- Does primarily family law, for your IEP issue. Family law is stuff like divorce and custody issues. If you have a divorce issue with your IEP, then a family attorney would be appropriate.
You want a lawyer who specializes in IEPs. Period.
Special Education Law is certainly not one of the more ‘sexy’ practice areas for lawyers. As such, you may find attorneys dismissive of this and who do not take it seriously. Since it’s a very small practice area for a marginalized population, it is thought that “anyone can do it.” They cannot.
Do not hire people who are not experienced in this practice area.
Your school district will have a law firm on board whose lawyers do nothing but defend school districts in IEP disputes, all day every day. If you hire someone who has not gone up against these firms, you’ll lose and waste money, and waste valuable learning years.
How Much does an IEP Attorney Cost?
This is what is on parents’ minds most often–the cost. I know of parents who had their issues resolved quickly and without a full Due Process hearing and it cost them only $2500. I know families who have spent upwards of $30,000 and lost. And everything in between.
Where can I find a Free Special Education Attorney?
Yes, most attorneys do “pro bono” work. But, finding a “free” attorney is not as easily and as readily available as one might think.
I do not know how many requests they get. I know that me, personally, as an IEP advocate, that I get 5-10 requests every week for free services. Due to the sheer volume, I turn most of them down. If I wanted to, I could spend 12 hours a day, every day, doing free IEP consulting and never run out of work. But, I have a family to feed too. So, I charge for services for most of my clients.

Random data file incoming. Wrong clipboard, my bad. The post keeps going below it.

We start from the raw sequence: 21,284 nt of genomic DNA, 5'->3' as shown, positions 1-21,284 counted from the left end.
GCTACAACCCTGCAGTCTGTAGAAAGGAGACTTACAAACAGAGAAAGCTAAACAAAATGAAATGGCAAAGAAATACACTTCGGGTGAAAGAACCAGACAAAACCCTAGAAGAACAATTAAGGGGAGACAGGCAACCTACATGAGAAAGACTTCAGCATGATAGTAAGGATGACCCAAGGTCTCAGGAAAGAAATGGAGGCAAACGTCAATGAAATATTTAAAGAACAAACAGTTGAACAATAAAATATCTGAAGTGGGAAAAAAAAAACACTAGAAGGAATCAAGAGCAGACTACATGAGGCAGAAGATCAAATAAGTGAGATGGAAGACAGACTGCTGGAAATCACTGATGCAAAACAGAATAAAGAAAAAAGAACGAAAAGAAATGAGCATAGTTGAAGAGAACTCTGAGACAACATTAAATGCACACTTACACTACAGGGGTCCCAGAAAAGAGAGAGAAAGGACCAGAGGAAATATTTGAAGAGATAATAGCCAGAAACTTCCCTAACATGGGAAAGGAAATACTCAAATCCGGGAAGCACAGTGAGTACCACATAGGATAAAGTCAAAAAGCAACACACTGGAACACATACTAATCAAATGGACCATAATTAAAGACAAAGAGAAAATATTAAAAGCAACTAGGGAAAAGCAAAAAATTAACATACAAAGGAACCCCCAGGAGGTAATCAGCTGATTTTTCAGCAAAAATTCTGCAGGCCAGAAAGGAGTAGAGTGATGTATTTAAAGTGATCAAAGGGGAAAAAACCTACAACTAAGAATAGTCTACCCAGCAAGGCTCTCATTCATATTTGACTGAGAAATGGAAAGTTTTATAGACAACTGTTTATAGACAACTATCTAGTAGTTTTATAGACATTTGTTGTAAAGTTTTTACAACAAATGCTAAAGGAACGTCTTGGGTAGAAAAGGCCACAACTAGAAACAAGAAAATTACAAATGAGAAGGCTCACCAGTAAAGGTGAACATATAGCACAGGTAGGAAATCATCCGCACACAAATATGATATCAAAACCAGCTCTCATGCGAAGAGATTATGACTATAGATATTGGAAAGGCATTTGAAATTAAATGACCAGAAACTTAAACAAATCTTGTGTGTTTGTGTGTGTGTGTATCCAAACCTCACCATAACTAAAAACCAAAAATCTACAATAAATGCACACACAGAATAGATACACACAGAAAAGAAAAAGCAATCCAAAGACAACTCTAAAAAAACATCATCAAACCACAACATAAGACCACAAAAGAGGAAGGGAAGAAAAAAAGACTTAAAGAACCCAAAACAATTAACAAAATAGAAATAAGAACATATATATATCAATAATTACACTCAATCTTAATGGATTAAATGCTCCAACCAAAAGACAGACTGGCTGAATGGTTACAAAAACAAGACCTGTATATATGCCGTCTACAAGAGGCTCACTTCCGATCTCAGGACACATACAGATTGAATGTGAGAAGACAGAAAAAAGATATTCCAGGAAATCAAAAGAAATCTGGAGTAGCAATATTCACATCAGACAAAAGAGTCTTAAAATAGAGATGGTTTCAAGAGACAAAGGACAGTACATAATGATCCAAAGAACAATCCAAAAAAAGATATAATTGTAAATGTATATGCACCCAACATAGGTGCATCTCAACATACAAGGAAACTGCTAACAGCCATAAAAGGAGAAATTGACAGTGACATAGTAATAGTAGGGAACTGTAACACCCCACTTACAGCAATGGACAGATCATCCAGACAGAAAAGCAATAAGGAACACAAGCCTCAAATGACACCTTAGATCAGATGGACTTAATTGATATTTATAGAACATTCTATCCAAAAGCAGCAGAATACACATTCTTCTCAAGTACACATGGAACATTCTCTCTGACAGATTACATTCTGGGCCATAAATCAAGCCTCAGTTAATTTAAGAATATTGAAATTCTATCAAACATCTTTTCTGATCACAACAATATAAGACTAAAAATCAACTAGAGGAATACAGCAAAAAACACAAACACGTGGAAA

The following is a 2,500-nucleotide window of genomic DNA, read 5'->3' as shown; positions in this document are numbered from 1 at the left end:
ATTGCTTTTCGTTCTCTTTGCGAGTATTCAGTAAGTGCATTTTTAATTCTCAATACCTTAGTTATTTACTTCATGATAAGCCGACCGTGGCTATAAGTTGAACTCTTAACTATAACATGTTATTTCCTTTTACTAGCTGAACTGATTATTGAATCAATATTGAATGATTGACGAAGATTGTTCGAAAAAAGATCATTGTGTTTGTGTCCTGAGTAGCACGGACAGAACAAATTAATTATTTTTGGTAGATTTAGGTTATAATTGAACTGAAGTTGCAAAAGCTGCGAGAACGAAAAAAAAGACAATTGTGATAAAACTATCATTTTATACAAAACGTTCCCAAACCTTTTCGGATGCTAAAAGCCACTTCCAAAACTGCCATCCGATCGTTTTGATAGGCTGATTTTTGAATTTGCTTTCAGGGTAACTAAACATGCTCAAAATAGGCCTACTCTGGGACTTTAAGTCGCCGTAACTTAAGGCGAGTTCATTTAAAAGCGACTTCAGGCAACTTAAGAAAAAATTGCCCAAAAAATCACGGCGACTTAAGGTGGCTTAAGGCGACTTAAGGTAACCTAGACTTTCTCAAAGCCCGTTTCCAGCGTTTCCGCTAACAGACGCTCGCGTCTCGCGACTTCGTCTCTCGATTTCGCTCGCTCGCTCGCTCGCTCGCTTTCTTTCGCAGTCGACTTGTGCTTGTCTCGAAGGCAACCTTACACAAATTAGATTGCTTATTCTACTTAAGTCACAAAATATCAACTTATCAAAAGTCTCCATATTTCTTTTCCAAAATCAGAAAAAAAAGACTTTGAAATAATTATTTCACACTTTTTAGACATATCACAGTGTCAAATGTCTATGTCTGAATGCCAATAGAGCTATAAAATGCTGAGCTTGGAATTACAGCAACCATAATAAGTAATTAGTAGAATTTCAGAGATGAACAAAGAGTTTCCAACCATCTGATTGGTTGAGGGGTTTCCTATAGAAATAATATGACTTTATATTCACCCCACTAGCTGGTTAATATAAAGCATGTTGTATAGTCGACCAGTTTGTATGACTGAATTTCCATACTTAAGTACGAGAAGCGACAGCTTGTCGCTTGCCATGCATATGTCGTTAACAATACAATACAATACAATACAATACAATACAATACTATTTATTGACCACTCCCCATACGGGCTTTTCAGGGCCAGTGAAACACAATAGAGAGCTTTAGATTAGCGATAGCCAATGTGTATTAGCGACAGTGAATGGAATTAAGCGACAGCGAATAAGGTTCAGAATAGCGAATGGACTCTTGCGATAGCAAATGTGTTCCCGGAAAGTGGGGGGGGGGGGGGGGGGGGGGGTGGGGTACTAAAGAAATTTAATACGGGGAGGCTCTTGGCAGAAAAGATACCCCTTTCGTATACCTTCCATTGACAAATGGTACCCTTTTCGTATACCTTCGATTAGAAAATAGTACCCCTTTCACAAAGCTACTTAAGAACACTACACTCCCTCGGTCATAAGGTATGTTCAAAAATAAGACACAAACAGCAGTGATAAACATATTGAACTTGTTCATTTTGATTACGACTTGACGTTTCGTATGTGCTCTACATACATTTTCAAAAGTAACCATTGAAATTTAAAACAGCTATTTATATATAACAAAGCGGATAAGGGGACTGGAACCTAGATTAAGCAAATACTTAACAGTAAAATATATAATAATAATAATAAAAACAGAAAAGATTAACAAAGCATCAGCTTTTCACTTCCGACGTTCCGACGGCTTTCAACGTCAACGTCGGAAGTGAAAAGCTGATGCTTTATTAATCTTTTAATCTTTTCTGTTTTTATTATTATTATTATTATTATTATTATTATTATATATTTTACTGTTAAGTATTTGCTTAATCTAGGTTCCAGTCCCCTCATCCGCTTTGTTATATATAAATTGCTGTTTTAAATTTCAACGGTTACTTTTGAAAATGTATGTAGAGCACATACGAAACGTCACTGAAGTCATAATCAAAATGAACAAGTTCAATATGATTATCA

For every 20-25 active clients I have on my caseload, I may take 1 pro bono client. Both advocacy work and legal work is quite time consuming when done correctly. I would expect that most good IEP attorneys are turning down as many requests as I am.
But, not all is lost. Keep reading.
Won’t the School District pay my Attorney’s Fees?
The answer here is a solid “maybe.” Yes, in some circumstances, if you either prevail at Due Process or you reach a settlement agreement with your school district, your attorney fees will wrapped into it.
However, this is not guaranteed. You want to ask your prospective attorney about this during your initial consult.
And, even if your attorney fees get covered, your expert witness fees will not be. That is, if your child gets an IEE as part of this process (and it’s really common!) and you want that person to testify at the due process hearing, those costs will be out of pocket for you. The statutes do not allow for this reimbursement.
Start with a Consult
Your starting point is the consult. Some are free, some are not. I would not choose an attorney based on that factor alone. As an advocate who does do free consults, I frequently get my time wasted. I understand why some attorneys charge a fee.